This is a good explanation of it: https://journeydogtraining.com/karen-overalls-relaxation-protocol/
    And this is the step-by-step (also linked on the above): https://journeydogtraining.com/wp-content/uploads/2017/07/ProtocolforRelaxation.pdf

    Then, at other times, randomly reward her when she's relaxed and quiet NOT tied to the hypervigilance. Use your body language and voice to calmly distract/ redirect her when she barks, or becomes alert. Using Kongs and chews and such can really work and in a relaxed dog many will have a snooze after finishing them. But at present she knows she can get more food if she's alert to whatever's setting her off ;)

    (edited to fix typo)
     
    #2 Torin., Jan 12, 2021
    Last edited: Jan 12, 2021
    kahvi, Sarah H, Nicola234 and 3 others like this.
  3. Lurcherlad

    Lurcherlad PetForums VIP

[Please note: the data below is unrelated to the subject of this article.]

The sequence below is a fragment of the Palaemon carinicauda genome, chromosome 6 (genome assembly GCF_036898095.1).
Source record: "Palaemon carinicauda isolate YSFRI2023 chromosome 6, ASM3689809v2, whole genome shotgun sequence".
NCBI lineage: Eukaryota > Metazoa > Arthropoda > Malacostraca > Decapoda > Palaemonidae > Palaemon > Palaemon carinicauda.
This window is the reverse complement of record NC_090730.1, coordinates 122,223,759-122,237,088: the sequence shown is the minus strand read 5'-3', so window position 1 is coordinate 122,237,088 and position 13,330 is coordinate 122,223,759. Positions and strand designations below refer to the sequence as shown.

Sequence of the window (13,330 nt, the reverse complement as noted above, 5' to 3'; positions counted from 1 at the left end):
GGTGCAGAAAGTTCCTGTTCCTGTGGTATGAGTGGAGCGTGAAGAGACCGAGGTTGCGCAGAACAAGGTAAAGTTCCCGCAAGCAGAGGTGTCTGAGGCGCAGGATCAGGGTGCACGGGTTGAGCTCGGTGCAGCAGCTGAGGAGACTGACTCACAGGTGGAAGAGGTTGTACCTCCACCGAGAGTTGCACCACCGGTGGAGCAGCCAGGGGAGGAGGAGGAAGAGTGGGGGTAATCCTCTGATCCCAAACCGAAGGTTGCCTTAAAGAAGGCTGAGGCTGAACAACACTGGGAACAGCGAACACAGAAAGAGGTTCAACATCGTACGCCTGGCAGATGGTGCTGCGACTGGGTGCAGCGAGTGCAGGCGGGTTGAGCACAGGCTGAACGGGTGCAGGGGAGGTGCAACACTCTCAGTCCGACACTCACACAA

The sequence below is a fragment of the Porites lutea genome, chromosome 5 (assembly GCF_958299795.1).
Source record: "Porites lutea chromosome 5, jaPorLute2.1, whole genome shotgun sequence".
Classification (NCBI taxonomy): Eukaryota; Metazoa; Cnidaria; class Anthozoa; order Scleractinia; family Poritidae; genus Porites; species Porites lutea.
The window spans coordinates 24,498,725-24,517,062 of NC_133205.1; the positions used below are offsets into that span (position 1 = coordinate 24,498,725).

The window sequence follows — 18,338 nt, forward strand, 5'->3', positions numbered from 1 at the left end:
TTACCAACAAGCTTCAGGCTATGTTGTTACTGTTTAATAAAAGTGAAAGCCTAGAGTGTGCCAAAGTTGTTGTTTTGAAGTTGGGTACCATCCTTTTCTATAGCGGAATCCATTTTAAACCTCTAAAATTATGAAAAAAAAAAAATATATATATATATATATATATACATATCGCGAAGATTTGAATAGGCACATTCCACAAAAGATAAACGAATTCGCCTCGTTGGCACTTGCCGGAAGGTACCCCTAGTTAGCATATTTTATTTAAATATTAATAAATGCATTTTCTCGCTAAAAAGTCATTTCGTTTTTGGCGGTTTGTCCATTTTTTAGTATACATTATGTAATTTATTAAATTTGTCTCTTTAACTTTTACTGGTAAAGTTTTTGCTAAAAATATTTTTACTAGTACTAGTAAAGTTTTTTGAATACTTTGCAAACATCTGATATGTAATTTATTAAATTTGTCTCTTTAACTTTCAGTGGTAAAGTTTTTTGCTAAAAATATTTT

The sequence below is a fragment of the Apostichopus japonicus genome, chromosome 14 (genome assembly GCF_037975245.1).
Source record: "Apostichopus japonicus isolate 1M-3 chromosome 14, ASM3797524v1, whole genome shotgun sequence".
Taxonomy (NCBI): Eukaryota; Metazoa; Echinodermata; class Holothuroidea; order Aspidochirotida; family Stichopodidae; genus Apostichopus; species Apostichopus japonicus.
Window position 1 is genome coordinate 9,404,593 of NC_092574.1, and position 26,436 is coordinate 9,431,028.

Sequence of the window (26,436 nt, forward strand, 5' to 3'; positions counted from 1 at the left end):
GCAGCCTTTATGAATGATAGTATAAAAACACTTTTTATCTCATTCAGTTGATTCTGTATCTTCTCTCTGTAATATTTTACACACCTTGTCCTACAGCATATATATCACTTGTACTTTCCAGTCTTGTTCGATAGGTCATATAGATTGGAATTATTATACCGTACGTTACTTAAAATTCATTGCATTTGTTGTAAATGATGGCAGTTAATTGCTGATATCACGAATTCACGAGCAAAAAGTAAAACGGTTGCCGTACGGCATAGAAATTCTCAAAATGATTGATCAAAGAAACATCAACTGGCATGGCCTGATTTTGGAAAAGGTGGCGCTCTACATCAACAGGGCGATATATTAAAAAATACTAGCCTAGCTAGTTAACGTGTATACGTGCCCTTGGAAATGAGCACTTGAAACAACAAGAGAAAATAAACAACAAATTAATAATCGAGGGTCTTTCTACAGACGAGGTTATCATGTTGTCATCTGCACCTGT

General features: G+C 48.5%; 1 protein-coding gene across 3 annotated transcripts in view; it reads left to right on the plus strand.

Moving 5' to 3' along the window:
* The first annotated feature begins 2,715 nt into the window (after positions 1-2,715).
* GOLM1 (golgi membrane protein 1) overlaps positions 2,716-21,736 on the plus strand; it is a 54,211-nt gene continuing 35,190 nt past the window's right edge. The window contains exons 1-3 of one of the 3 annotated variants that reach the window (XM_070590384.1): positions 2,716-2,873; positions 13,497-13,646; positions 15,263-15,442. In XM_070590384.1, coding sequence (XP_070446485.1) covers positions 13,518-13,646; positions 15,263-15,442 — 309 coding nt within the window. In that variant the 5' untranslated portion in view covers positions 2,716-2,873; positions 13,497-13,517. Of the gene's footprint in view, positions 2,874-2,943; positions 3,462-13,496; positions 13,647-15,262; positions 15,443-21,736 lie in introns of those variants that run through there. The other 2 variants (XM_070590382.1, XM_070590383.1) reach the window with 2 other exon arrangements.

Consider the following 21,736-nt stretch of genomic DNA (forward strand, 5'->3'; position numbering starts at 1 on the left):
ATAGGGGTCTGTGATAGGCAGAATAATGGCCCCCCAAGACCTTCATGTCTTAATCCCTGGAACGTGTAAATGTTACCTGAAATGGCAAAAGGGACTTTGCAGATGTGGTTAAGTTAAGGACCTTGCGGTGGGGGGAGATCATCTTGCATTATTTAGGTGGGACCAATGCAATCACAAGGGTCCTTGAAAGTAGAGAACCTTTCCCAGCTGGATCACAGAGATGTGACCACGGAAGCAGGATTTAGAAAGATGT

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    Take her outside on the lead so you have more control.

    If she barks, tell her “that’s enough” and ask for a different action - a few steps of “heel” or “sit” or something to redirect her and create a positive behaviour that you can reward instead. It doesn’t have to be a treat ... a neck rub or chest scratch is just as good.
     
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  4. Torin.

    Torin. PetForums VIP

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    Oh yes. To clarify when I say "reward" I don't mean "food". I mean "anything your dog finds rewarding" - what this is will depend on the individual dog. Although I would caution against the reward being something very active and creating adrenaline in this situation, as that is also the opposite for the nice calm dog you're wanting and will make it much harder for her!
     
    kahvi likes this.
  5. Blitz

    Blitz PetForums VIP

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    If she is ok in the day is she just barking for the fun of it just as most puppies have zoomies and a very active period in the evening. How about playing with her to let her use that excess energy quietely